Our Kind of People

It’s hard to have a bad day around Mary, Bella and Abby

Mary Pecoul is one of those tireless people. She’s retired, but not exactly retiring.

Her charges, two 5-year-old Shih Tzus, may seem a little sleepy but that’s just their personalities.

“They’re doorstops,” Pecoul said as her two pet therapy dogs lounged on the settee in a consultation room at Garden Park Medical Center.

That’s about all the dogs, Abby and Bella, have to do.

When they aren’t in a patient room soothing an anxious or otherwise down human, they’re at a desk just to the right of the main entrance of Garden Park. And there must be something about a pair of overly calm fluff balls that makes them irresistible to people. A steady stream of folks walk by: “Hey. How you doing? So pretty. So polite.”

They do make the job look easy, but if it weren’t for Pecoul, they wouldn’t have a job at all.

“I have always wanted to do this,” she said. “Go and visit in nursing homes, visiting the hospitals.”

Her arrival on the Coast, after she retired from the human resources and payroll department of the Times-Picayune, took a little serendipity as well. Her home in Chalmette, Louisiana, was hit by a car. Twice. One time the car went airborne and crashed through the roof. The second time was enough for her husband.

“My husband said, I’m moving with or without you. And we just took a ride over here. We liked it. Didn’t even think about it.”

Then Mary found Visiting Pet Teams of South Mississippi and knew she was in the right place.

She had a Shih Tzu, Dixie, a sweet-natured dog she thought would be perfect. Still, she wanted a professional opinion so she took Dixie to a recruitment class.

“The woman there said, ‘We told you not to bring your dog and I knew someone was going to bring a dog,’” she said. And she’s laughing again. Mary likes to laugh. “She tells that story at every meeting.”

Turns out Dixie was perfect, a 22-step evaluation found, and Mary was trained to handle her as a therapy dog and a second career began.

Quite a run

She started bringing Dixie a day or two a week. Two days became three and three became four. Then she was coming every day.

You could say her second career has blossomed. She joined the hospital auxiliary, then became its president. She also takes the dogs to Memorial Hospital at Gulfport and to nursing homes.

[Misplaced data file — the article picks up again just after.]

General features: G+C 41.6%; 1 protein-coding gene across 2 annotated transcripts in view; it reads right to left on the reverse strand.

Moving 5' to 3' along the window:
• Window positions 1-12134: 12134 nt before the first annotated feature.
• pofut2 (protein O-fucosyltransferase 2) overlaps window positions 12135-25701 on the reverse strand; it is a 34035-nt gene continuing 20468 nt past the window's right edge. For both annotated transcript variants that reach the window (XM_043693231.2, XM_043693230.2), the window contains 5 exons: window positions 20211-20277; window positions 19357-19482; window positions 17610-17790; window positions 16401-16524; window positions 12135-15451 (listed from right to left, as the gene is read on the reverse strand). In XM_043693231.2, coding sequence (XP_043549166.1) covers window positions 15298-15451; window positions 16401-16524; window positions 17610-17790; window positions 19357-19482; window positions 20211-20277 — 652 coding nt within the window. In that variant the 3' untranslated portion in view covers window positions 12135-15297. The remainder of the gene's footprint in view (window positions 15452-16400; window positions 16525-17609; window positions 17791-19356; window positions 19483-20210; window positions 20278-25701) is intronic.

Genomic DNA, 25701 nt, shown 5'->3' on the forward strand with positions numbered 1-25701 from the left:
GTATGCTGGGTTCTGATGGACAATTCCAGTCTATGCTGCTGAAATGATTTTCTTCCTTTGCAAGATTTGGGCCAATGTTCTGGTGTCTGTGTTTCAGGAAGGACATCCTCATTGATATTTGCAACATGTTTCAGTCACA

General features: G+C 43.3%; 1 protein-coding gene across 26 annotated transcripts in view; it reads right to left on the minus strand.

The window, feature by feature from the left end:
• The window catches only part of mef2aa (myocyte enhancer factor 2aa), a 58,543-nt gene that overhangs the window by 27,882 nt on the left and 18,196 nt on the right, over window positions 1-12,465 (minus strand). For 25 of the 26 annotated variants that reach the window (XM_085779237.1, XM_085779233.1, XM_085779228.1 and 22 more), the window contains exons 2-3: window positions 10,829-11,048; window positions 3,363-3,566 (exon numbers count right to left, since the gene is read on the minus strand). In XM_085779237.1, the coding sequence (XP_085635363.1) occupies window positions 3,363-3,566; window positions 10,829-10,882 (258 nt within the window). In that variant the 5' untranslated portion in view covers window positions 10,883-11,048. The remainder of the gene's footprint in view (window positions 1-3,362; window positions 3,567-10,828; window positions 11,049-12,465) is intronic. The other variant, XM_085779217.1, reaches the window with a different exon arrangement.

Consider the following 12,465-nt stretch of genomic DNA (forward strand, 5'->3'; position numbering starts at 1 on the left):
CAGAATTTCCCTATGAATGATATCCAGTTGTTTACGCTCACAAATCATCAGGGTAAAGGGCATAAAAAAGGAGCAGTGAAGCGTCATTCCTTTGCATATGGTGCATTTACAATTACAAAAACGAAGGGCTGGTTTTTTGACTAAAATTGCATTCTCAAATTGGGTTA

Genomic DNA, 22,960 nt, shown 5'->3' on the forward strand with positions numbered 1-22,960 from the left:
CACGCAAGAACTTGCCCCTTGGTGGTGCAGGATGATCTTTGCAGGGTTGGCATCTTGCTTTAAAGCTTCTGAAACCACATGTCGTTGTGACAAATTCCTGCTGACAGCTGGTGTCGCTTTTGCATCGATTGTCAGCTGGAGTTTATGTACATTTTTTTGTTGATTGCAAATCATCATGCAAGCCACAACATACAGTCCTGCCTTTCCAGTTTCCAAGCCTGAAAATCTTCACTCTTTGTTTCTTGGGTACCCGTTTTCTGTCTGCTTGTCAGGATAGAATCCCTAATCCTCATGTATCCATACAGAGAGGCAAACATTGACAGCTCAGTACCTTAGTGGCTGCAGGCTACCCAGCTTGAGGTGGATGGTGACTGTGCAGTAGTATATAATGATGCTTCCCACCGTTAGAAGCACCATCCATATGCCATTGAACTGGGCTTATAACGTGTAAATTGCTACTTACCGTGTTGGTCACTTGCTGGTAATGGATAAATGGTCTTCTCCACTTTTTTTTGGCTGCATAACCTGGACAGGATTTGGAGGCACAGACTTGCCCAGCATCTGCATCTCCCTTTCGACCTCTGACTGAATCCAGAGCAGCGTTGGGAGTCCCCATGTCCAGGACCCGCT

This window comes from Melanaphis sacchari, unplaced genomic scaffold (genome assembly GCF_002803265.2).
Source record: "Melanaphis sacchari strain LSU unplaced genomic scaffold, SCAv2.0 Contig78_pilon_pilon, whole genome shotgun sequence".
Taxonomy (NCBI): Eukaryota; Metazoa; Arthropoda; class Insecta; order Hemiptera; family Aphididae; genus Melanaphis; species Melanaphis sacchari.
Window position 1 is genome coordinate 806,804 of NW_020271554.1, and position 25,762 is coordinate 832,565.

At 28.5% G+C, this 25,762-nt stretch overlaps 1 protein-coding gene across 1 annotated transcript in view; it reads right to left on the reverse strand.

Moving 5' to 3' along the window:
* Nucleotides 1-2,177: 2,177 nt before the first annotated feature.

Since 2010, she has logged over 14,000 volunteer hours, 5,000 of them with pet therapy dogs. She was named Volunteer of the Year twice by Garden Park, and once each by Pet Teams and the Retired and Senior Volunteer Program of Harrison County. She had the most volunteer hours for RSVP in 2015. She and her dogs were recipients of the U.S. Presidential Service Award each year from 2010 to 2017.

“We are blessed and honored to have someone like Mary helping us care for our patients and supporting our efforts,” Garden Park wrote when she won the Volunteer of the Year honor a second time.

They also travel to libraries where children read to the dogs.

“They won’t read to adults but they’ll read to dogs,” she said. “Dogs don’t judge.”

Mary, of course, says she’s the one who is blessed.

“It comes back to you tenfold,” she said. “Words cannot express how that feels.”

And the dogs?

“They love it,” she said.

Which bring us to the only sad chapter of the story. Dixie, as is the case with most pets, didn’t outlive the rest of her family.

“I cried,” Mary said. “The whole hospital cried.”

She cried, she mourned, but she didn’t give up. They bought Miss Abby. Then a lady called her and said she was going to have to give up Bella and asked if she would like to take her.

She said yes

That was an easy answer to guess.

“I told my husband, we don’t even have to see the dog,” she said.

So there they are, Bella and Abby, waiting just inside the door at Garden Park on a summer afternoon, waiting for whatever comes their way.

“Walmart has a greeter, why can’t we have a greeter,” she said. But they don’t get to sit there like a couple of doorstops long.

Everyone who passes by has to scratch them, rub their ears. And the dogs have to wiggle and wag in return.

“We used to have comment cards and it was a joke,” Mary said. “The dogs have more comments than the employees.”

But it’s the patients that give Mary, Abby and Bella the most satisfaction.

“No words can express what animals and children do for people,” Mary said.

In a video Mary keeps on her phone, a nursing home patient snuggles with one of the dogs. As soon as the dog leaves, the woman drifts away.

“She goes right back into a world of her own,” Mary said. “But you can bring this person out into reality for about five minutes.”

When Randy Rogers, who became chief executive officer of the hospital in March, was getting a sneak peek at the hospital, the dogs and Mary helped him make up his mind. He had been trying to get a program going at the hospital he came from.

“It’s really hard to get these going,” he said. “People don’t understand, they’re like, they’re animals, this is a hospital. They’re confused by it.

“Mary’s great. It takes leadership. And not every hospital has a Mary.”

They have become one of the perks of working at Garden Park as well.

“Especially the employees who are having a bad day,” she said. “They say, I’m having a bad day and I need some puppy love. And they come and hug the puppies and say, ‘OK, I’m good to go.’”

About the series:

Our Kind of People is a feature in the Sun Herald and at SunHerald.com that spotlights South Mississippi people whose life or work is an inspiration to others.

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